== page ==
Moreover, a number of horses suffered accidents both in the paddock and on the racecourse. Fishhook’s poisoning is but one example – which must have contributed to Charles Fisher’s decision to cut his losses in April 1868 after just two years at the helm, and once again devote all his energies to his pastoral and squatting pursuits. He came up with the somewhat novel concept of an art union for disposing of the Maribyrnong stock on 6th April 1868. In the lottery’s prospectus, there were 35 horses put up as prizes and 2,000 tickets were issued at £10 each – aimed at realising a sum of £20,000 which was far in excess of any cash offers that Charles Fisher had received for the stud stock as a whole. Among the 35 lots removed that day we find the names of Rose of Denmark, Lady Heron, Maribyrnong, Fishhook, Stockowner, The Ragpicker, My Dream, The Fly, Little Fish, Sour Grapes, Syren, Smuggler, Omen, Marchioness, Fenella, Seagull, Juliet, Rose de Florence, Sylvia, Gildermire and Token. No such collection of stallions, mares and racehorses had ever been offered to the Australian public before.
Robert Bagot, the secretary to the VRC, had responsibility for the carriage of the art union and there was a wide agency network involved in the distribution of the tickets with the apportionment being 1100 in Victoria, 500 in NSW, 300 to South Australia and 100 to Tasmania. About 1800 of the 2,000 tickets were eventually sold, with Charles and his brothers absorbing the balance. Use of the Exhibition Building in Melbourne for the lottery had been refused and recourse was had to St George’s Hall where a semaphore was used to telegraph the names of the winners from a draw that took almost nine hours to conduct. Just how clever the lottery ploy was in maximising Charles Fisher’s returns was proven a week later when a number of the horses drawn in the Maribyrnong distribution came up for sale at Kirk’s Bazaar.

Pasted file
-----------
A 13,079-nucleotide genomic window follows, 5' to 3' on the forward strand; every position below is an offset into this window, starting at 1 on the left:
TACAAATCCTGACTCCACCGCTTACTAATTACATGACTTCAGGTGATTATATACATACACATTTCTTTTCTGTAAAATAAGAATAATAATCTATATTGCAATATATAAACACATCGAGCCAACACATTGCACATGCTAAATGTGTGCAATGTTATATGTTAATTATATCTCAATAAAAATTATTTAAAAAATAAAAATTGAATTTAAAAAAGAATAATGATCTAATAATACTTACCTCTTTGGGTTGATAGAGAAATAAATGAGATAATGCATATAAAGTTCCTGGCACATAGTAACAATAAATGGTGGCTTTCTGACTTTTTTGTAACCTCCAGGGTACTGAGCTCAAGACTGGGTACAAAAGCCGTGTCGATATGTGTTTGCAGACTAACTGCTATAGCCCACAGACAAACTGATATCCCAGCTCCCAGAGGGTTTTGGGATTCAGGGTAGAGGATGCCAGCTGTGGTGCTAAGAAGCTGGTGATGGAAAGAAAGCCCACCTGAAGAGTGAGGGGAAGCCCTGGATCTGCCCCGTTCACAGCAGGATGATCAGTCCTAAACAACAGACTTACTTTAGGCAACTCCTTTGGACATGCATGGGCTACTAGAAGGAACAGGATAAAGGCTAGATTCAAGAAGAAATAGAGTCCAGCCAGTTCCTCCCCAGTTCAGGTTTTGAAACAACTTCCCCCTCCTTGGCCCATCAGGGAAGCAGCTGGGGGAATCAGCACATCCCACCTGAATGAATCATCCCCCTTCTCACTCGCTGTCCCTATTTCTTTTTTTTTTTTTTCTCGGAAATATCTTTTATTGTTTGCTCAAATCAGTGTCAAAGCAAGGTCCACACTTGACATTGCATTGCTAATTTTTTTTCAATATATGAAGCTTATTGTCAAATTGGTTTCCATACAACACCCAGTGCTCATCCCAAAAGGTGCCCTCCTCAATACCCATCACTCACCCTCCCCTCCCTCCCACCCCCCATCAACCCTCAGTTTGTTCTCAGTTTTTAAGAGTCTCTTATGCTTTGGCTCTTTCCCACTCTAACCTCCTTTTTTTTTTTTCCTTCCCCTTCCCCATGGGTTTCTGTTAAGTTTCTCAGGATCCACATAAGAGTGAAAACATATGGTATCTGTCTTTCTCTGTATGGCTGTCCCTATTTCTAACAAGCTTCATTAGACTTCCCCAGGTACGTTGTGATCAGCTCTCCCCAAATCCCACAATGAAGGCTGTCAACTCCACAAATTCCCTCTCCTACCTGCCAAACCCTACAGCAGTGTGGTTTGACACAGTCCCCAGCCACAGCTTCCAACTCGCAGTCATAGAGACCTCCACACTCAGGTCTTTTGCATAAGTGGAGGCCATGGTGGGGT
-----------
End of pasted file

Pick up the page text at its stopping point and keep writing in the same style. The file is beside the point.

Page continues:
Mr Tattersall put up twelve lots, and collectively they realised a mere £2,998. For example, Maribyrnong, the stallion, was started at 200 guineas only for the bidding to expire at 540 guineas. After dwelling some time and talking matters over with Fisher, Mr Tattersall informed the public there was a reserve on him of 600 guineas; and he was going to be passed in until George Petty agreed to take him at that figure, having set his heart on acquiring the horse. Petty made hay in the sunshine that day when, with William Yuille acting as his agent, he also snapped up the likes of Gildermire, Chrysolite, The Fly, Seagull and Rose of Denmark as well as the future Florence, then just a foal. Having acquired much of the stock, George Petty required a property upon which to run them. The Maribyrnong estate itself was never a part of the lottery, but Petty entered into direct negotiations with Fisher and eventually bought it, too, much to the relief of many Victorian sportsmen who had feared that it would be lost forever to Australian breeding.